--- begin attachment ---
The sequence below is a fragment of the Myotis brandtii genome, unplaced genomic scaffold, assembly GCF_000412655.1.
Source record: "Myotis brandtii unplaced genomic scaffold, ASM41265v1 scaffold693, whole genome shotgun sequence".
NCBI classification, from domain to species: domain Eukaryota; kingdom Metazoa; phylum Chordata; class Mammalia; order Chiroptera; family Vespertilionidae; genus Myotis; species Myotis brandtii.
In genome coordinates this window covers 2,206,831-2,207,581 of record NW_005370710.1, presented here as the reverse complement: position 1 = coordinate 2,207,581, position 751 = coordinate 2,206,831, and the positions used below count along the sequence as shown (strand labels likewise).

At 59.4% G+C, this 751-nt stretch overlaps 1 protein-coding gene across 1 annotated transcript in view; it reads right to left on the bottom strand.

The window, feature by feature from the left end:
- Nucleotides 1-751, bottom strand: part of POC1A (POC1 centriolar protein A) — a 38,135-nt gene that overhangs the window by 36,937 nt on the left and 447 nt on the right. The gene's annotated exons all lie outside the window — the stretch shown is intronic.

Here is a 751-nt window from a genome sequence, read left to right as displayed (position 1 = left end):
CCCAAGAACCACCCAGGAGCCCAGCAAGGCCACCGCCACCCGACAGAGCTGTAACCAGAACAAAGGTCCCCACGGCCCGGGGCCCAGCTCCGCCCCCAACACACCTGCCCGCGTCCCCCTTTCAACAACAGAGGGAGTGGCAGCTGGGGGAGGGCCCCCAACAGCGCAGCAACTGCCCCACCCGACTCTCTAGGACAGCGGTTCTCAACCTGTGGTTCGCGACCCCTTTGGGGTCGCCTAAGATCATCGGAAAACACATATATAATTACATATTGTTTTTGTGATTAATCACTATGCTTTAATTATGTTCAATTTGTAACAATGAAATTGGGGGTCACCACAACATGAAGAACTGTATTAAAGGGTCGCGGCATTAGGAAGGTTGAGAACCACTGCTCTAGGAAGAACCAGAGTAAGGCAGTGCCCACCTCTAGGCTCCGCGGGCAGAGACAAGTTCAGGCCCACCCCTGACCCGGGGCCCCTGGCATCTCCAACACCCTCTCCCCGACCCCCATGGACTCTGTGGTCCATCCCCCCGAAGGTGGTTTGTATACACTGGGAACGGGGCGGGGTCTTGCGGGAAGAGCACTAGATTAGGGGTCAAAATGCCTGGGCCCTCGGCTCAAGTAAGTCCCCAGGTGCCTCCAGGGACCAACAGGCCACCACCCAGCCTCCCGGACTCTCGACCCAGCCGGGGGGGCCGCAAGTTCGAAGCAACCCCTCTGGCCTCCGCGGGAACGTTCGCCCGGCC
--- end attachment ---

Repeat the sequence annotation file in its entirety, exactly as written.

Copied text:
The sequence below is a fragment of the Myotis brandtii genome, unplaced genomic scaffold, assembly GCF_000412655.1.
Source record: "Myotis brandtii unplaced genomic scaffold, ASM41265v1 scaffold693, whole genome shotgun sequence".
NCBI classification, from domain to species: domain Eukaryota; kingdom Metazoa; phylum Chordata; class Mammalia; order Chiroptera; family Vespertilionidae; genus Myotis; species Myotis brandtii.
In genome coordinates this window covers 2,206,831-2,207,581 of record NW_005370710.1, presented here as the reverse complement: position 1 = coordinate 2,207,581, position 751 = coordinate 2,206,831, and the positions used below count along the sequence as shown (strand labels likewise).

At 59.4% G+C, this 751-nt stretch overlaps 1 protein-coding gene across 1 annotated transcript in view; it reads right to left on the bottom strand.

The window, feature by feature from the left end:
- Nucleotides 1-751, bottom strand: part of POC1A (POC1 centriolar protein A) — a 38,135-nt gene that overhangs the window by 36,937 nt on the left and 447 nt on the right. The gene's annotated exons all lie outside the window — the stretch shown is intronic.

Here is a 751-nt window from a genome sequence, read left to right as displayed (position 1 = left end):
CCCAAGAACCACCCAGGAGCCCAGCAAGGCCACCGCCACCCGACAGAGCTGTAACCAGAACAAAGGTCCCCACGGCCCGGGGCCCAGCTCCGCCCCCAACACACCTGCCCGCGTCCCCCTTTCAACAACAGAGGGAGTGGCAGCTGGGGGAGGGCCCCCAACAGCGCAGCAACTGCCCCACCCGACTCTCTAGGACAGCGGTTCTCAACCTGTGGTTCGCGACCCCTTTGGGGTCGCCTAAGATCATCGGAAAACACATATATAATTACATATTGTTTTTGTGATTAATCACTATGCTTTAATTATGTTCAATTTGTAACAATGAAATTGGGGGTCACCACAACATGAAGAACTGTATTAAAGGGTCGCGGCATTAGGAAGGTTGAGAACCACTGCTCTAGGAAGAACCAGAGTAAGGCAGTGCCCACCTCTAGGCTCCGCGGGCAGAGACAAGTTCAGGCCCACCCCTGACCCGGGGCCCCTGGCATCTCCAACACCCTCTCCCCGACCCCCATGGACTCTGTGGTCCATCCCCCCGAAGGTGGTTTGTATACACTGGGAACGGGGCGGGGTCTTGCGGGAAGAGCACTAGATTAGGGGTCAAAATGCCTGGGCCCTCGGCTCAAGTAAGTCCCCAGGTGCCTCCAGGGACCAACAGGCCACCACCCAGCCTCCCGGACTCTCGACCCAGCCGGGGGGGCCGCAAGTTCGAAGCAACCCCTCTGGCCTCCGCGGGAACGTTCGCCCGGCC